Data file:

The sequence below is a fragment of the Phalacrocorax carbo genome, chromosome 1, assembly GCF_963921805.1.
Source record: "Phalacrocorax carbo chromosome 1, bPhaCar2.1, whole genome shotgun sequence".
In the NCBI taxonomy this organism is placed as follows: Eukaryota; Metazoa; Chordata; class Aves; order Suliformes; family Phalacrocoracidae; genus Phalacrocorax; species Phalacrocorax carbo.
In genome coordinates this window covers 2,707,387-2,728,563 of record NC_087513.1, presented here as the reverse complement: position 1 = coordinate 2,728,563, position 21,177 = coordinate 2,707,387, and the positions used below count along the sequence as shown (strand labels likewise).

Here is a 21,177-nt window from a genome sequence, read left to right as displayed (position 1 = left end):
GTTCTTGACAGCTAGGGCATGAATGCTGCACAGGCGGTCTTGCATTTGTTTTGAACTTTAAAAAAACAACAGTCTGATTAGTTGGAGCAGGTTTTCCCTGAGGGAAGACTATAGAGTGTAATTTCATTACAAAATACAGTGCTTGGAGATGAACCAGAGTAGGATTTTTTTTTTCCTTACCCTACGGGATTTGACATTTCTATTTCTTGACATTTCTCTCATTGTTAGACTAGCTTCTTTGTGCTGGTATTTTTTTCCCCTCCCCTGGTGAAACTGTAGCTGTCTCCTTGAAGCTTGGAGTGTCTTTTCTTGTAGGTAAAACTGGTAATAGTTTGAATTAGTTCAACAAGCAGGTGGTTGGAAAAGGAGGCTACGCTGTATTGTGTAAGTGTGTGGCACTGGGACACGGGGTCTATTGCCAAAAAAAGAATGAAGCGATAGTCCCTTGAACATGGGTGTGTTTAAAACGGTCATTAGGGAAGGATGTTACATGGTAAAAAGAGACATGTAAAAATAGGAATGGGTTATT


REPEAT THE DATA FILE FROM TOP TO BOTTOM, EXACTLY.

The sequence below is a fragment of the Phalacrocorax carbo genome, chromosome 1, assembly GCF_963921805.1.
Source record: "Phalacrocorax carbo chromosome 1, bPhaCar2.1, whole genome shotgun sequence".
In the NCBI taxonomy this organism is placed as follows: Eukaryota; Metazoa; Chordata; class Aves; order Suliformes; family Phalacrocoracidae; genus Phalacrocorax; species Phalacrocorax carbo.
In genome coordinates this window covers 2,707,387-2,728,563 of record NC_087513.1, presented here as the reverse complement: position 1 = coordinate 2,728,563, position 21,177 = coordinate 2,707,387, and the positions used below count along the sequence as shown (strand labels likewise).

Here is a 21,177-nt window from a genome sequence, read left to right as displayed (position 1 = left end):
GTTCTTGACAGCTAGGGCATGAATGCTGCACAGGCGGTCTTGCATTTGTTTTGAACTTTAAAAAAACAACAGTCTGATTAGTTGGAGCAGGTTTTCCCTGAGGGAAGACTATAGAGTGTAATTTCATTACAAAATACAGTGCTTGGAGATGAACCAGAGTAGGATTTTTTTTTTCCTTACCCTACGGGATTTGACATTTCTATTTCTTGACATTTCTCTCATTGTTAGACTAGCTTCTTTGTGCTGGTATTTTTTTCCCCTCCCCTGGTGAAACTGTAGCTGTCTCCTTGAAGCTTGGAGTGTCTTTTCTTGTAGGTAAAACTGGTAATAGTTTGAATTAGTTCAACAAGCAGGTGGTTGGAAAAGGAGGCTACGCTGTATTGTGTAAGTGTGTGGCACTGGGACACGGGGTCTATTGCCAAAAAAAGAATGAAGCGATAGTCCCTTGAACATGGGTGTGTTTAAAACGGTCATTAGGGAAGGATGTTACATGGTAAAAAGAGACATGTAAAAATAGGAATGGGTTATT